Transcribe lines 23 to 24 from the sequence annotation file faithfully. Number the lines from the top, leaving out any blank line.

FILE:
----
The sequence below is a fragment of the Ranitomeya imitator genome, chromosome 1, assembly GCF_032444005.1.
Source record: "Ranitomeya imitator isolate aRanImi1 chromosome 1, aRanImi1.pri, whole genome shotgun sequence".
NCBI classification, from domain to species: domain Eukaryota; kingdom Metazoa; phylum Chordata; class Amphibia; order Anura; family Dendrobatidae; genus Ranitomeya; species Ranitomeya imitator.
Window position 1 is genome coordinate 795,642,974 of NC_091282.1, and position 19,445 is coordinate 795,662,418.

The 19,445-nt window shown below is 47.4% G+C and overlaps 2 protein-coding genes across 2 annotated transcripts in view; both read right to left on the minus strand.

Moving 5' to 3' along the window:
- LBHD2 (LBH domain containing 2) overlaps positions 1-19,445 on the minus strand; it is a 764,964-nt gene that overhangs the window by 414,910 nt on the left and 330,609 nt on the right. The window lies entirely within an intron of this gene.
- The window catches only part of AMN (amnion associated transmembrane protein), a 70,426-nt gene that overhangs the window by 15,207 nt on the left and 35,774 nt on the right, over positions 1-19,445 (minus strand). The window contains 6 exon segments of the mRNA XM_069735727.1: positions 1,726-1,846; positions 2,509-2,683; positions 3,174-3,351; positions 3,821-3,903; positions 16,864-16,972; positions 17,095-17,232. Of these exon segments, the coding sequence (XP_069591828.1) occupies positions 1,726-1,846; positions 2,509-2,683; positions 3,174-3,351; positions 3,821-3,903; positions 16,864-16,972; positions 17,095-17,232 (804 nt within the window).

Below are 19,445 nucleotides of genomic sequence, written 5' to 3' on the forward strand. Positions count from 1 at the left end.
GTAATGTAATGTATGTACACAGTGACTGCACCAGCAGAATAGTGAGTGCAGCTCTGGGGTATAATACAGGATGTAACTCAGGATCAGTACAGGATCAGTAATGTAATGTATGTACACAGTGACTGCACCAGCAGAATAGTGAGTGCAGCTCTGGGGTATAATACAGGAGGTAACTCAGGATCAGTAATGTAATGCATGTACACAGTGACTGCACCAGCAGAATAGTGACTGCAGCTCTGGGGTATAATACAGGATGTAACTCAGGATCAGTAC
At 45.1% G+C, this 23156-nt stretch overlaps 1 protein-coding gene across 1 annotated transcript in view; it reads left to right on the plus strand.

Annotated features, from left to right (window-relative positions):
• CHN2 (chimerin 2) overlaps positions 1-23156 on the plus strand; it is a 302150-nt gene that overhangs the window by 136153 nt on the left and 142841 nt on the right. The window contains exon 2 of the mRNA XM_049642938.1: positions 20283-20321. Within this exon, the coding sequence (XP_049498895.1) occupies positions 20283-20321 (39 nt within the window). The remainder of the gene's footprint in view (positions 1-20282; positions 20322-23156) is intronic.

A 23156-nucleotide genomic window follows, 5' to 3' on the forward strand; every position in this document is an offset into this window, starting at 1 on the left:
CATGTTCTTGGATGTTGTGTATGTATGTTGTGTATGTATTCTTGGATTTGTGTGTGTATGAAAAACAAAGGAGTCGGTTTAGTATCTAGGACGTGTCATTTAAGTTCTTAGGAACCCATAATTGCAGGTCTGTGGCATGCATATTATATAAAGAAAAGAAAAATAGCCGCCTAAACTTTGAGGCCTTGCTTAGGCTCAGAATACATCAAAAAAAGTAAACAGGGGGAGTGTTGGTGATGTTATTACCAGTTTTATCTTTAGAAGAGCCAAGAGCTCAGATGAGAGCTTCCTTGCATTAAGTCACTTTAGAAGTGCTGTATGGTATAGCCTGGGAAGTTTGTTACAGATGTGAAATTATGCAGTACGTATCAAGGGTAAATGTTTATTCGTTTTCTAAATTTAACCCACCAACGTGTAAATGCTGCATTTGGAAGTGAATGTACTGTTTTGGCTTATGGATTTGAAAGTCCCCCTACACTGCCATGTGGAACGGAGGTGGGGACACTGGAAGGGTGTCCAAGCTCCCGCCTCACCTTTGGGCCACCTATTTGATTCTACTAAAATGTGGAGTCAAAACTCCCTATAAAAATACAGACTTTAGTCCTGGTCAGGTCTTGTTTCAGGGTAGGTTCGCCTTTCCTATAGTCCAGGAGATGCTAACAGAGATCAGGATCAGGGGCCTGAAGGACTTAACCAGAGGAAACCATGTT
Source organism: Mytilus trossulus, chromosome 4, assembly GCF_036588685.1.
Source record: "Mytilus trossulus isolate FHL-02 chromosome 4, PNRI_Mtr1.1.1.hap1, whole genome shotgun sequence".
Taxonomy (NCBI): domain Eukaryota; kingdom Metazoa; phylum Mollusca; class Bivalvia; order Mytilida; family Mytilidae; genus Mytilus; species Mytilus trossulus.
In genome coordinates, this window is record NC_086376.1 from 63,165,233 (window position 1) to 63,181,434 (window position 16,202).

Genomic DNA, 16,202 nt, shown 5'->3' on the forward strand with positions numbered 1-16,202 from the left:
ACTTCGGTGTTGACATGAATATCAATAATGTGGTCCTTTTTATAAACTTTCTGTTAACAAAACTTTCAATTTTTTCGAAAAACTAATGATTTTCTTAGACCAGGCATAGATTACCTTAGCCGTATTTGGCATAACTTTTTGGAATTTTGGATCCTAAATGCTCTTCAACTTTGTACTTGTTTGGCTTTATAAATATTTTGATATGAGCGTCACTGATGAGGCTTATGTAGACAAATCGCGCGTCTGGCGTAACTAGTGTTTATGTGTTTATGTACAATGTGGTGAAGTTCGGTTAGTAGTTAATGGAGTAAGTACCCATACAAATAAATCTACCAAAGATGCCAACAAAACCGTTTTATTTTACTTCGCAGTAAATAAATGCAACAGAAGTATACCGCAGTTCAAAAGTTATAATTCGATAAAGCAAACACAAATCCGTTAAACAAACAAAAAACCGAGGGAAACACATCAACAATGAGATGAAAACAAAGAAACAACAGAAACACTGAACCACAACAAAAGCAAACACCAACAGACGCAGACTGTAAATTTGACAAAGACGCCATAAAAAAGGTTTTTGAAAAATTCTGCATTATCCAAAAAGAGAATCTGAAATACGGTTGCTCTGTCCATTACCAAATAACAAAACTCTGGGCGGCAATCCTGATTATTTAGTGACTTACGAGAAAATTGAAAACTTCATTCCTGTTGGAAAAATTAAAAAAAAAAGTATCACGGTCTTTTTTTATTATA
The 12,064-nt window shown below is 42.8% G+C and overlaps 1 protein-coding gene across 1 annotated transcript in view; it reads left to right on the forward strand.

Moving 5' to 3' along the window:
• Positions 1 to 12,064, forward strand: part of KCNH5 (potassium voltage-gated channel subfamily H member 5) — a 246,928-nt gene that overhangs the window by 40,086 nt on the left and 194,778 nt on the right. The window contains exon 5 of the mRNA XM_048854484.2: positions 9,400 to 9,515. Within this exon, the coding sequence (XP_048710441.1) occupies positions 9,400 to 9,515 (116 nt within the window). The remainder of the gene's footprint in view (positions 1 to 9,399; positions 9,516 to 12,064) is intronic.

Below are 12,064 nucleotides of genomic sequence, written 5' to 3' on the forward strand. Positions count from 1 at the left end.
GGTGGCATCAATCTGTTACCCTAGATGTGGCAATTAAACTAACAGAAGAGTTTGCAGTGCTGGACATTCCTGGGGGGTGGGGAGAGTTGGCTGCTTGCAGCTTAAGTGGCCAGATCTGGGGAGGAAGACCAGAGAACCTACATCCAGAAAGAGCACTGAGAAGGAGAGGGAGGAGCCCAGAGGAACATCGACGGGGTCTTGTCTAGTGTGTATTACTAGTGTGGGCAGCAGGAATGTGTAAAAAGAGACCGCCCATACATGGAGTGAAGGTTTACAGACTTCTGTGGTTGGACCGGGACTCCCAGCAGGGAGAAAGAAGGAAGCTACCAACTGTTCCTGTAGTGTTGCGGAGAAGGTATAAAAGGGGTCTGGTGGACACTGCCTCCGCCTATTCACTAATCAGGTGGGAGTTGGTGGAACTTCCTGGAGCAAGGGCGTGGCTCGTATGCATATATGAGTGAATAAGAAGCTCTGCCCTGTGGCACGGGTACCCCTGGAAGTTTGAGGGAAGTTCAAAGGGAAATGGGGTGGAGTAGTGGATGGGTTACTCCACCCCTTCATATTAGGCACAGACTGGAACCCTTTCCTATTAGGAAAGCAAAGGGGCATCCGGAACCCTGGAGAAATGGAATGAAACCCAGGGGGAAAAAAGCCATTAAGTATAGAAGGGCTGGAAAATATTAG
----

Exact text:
Moving 5' to 3' along the window:
• Positions 1 to 12,064, forward strand: part of KCNH5 (potassium voltage-gated channel subfamily H member 5) — a 246,928-nt gene that overhangs the window by 40,086 nt on the left and 194,778 nt on the right. The window contains exon 5 of the mRNA XM_048854484.2: positions 9,400 to 9,515. Within this exon, the coding sequence (XP_048710441.1) occupies positions 9,400 to 9,515 (116 nt within the window). The remainder of the gene's footprint in view (positions 1 to 9,399; positions 9,516 to 12,064) is intronic.